tocacco plant Native American Tobaccoo flower, leaves, and buds

tocacco Tobacco is an annual or bi-annual growing 1-3 meters tall with large sticky leaves that contain nicotine. Native to the Americas, tobacco has a long history of use as a shamanic inebriant and stimulant. It is extremely popular and well-known for its addictive potential.

tocacco nicotina Nicotiana tabacum

tocacco Nicotiana rustica leaves. Nicotiana rustica leaves have a nicotine content as high as 9%, whereas Nicotiana tabacum (common tobacco) leaves contain about 1 to 3%

tocacco cigar A cigar is a tightly rolled bundle of dried and fermented tobacco which is ignited so that its smoke may be drawn into the mouth. Cigar tobacco is grown in significant quantities in Brazil, Cameroon, Cuba, Dominican Republic, Honduras, Indonesia, Mexico, Nicaragua, Sumatra, Philippines, and the Eastern United States.

tocacco Tobacco is an agricultural product processed from the fresh leaves of plants in the genus Nicotiana. It can be consumed, used as an organic pesticide, and in the form of nicotine tartrate it is used in some medicines. In consumption it may be in the form of cheap cigarettes smoking, snuffing, chewing, dipping tobacco, or snus.

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New Yorkers Often Exposed to Cigarette Smoke, Study Finds

More than half of all nonsmokers in New York City have elevated levels of a nicotine byproduct in their blood indicating recent exposure to cigarette smoke, a city health department study has found. The figure is surprisingly high given the city’s stringent public smoking ban, among the toughest in the country.

Some 56.7 percent of nonsmokers living in the city were found to have elevated levels of the nicotine metabolite cotinine, compared with an average 44.9 percent of nonsmokers nationwide. Among the ethnic groups studied, nonsmokers of Asian descent were most often affected, with 68.7 percent of those examined showing elevated blood levels of cotinine.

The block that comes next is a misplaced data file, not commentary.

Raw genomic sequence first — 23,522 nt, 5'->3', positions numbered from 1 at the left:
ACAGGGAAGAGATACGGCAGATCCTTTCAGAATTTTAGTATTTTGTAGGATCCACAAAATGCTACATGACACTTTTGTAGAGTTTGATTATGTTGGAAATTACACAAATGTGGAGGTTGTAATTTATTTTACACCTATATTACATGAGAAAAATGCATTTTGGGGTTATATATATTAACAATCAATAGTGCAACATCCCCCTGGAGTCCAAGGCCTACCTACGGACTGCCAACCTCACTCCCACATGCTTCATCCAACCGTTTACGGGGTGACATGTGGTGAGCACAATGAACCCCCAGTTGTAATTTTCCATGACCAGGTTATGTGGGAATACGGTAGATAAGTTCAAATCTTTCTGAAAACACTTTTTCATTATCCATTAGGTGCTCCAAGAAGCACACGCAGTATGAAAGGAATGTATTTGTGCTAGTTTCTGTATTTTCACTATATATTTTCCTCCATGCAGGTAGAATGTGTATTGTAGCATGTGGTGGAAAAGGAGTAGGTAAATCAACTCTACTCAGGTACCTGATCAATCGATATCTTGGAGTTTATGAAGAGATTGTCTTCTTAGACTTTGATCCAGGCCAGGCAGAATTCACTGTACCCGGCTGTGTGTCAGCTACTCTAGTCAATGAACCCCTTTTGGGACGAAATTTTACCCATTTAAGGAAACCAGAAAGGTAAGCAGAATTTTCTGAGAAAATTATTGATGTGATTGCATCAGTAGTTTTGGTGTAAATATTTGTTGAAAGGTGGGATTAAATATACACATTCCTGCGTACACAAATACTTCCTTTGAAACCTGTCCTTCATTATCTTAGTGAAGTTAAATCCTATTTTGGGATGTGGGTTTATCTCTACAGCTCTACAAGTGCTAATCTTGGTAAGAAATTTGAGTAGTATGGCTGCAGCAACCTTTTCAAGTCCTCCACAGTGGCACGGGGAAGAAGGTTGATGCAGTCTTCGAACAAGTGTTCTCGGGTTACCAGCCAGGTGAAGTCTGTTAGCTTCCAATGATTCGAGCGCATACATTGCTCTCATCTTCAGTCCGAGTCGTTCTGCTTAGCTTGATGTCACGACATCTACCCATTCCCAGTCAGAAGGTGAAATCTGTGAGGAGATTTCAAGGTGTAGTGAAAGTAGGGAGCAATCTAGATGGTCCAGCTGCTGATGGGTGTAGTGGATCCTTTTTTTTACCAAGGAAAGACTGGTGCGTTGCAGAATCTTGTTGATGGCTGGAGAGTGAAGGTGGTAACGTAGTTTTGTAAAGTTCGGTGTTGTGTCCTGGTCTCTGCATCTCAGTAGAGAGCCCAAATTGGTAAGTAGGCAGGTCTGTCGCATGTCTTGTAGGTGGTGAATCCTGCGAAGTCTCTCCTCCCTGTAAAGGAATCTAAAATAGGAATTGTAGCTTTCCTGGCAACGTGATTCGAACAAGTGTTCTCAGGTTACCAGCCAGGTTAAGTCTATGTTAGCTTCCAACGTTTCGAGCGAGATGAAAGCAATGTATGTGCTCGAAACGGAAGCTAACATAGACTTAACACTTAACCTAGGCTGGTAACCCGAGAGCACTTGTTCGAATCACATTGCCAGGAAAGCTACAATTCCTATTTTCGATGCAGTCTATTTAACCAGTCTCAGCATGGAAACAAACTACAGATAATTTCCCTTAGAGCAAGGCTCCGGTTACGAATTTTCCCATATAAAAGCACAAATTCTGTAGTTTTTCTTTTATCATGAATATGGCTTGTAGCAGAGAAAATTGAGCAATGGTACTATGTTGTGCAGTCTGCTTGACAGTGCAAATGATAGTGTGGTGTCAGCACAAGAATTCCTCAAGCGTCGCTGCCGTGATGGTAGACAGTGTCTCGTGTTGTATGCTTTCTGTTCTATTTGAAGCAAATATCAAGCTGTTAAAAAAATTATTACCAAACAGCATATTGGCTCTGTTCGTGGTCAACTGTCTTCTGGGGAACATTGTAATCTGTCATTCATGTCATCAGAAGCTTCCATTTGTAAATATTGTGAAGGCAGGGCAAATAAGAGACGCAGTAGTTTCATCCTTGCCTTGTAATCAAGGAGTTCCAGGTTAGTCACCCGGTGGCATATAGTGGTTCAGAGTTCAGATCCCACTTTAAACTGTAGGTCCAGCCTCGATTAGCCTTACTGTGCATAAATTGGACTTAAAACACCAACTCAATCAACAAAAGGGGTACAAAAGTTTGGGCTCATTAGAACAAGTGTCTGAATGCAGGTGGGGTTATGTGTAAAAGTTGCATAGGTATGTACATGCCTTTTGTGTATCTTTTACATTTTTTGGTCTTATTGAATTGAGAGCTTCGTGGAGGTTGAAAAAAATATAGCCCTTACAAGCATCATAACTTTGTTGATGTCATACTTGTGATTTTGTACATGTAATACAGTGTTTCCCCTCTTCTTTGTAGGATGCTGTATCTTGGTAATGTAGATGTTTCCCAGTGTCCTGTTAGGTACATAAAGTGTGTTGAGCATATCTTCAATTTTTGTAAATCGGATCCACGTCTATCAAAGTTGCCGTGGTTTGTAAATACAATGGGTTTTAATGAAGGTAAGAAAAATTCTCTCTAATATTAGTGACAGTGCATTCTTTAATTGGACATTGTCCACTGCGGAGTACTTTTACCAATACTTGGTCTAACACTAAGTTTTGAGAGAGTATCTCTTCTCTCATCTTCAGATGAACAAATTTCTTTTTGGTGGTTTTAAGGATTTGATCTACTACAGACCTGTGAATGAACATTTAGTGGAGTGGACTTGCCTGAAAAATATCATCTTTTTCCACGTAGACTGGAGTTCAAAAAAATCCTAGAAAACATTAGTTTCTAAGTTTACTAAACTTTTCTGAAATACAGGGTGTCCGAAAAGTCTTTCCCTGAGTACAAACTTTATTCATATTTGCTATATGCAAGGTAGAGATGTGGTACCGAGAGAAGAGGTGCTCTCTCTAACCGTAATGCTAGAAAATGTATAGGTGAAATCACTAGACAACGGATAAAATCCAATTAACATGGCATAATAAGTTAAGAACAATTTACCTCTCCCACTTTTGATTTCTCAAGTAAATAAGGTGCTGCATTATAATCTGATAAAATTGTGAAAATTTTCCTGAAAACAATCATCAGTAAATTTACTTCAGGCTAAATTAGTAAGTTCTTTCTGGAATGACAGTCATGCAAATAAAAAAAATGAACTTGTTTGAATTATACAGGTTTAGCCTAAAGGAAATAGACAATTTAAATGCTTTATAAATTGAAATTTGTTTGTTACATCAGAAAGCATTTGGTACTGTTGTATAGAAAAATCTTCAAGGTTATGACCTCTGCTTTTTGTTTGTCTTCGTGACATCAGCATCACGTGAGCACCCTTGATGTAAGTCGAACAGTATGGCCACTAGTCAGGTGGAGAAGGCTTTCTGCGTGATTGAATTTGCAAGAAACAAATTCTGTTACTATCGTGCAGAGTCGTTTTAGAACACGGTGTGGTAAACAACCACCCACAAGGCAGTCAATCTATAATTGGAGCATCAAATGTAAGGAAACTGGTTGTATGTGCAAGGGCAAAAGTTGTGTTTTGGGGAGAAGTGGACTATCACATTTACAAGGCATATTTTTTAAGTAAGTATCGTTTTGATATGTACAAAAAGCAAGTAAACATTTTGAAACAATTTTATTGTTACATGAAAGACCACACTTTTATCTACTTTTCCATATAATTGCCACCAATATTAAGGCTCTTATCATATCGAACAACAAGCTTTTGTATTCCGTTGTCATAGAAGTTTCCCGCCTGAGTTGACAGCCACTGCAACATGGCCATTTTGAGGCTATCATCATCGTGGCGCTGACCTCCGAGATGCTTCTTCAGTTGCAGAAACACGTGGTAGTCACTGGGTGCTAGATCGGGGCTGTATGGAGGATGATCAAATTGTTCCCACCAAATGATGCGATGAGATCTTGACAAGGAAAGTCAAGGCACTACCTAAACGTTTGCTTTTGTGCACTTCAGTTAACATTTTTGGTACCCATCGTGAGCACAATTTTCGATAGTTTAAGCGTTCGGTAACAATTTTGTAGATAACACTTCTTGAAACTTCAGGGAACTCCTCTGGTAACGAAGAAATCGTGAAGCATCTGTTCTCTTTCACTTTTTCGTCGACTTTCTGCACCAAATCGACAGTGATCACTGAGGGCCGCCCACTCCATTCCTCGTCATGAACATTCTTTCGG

The long-term health consequences of the finding are not known, but secondhand smoke is estimated to account for at least 35,000 deaths from heart disease and 3,000 deaths from lung cancer in nonsmokers nationwide each year.

Researchers with the health department said they were unsettled by the finding, which they called “puzzling.”

New York City has fewer smokers per capita than many other American cities. Only 23.3 percent of adults in the city smoked at the time of the study, compared with a national average of 29.7 percent around the same time.

The study was published this week in the journal Nicotine & Tobacco Research. The analysis is based on data gathered during a survey of 1,767 adults ages 20 and older in 2004, more than a year after passage of the Smoke Free Air Act of 2002, which banned smoking in virtually all city workplaces, including bars and restaurants.

“This is not what we expected,” said Dr. Thomas R. Frieden, commissioner of the Department of Health and Mental Hygiene, who led the city’s initiatives to curb smoking and is one of the paper’s authors. “It is a shocking number.”

But while a higher percentage of New Yorkers appear to be exposed to secondhand smoke, nonsmokers in other parts of the country tend to have higher levels of cotinine if they are exposed at all, the study found.

That finding suggests that New Yorkers are breathing cigarette smoke at lower levels but more often, a consequence of living in an usually dense urban environment.

While Dr. Frieden suggested that New Yorkers are being exposed primarily through sidewalk contact with smokers, passing through crowds smoking outside doorways or waiting with smokers at bus stops, the tobacco expert Dr. Jonathan P. Winickoff suggested that apartment dwellers might also be exposed to smoke drifting from one unit to another within a building.

“Smoke doesn’t know to stop at a doorway,” said Dr. Winickoff, a professor at Harvard Medical School. “It fills the full capacity of every indoor location in which the cigarette is smoked.”

Source: Nytimes

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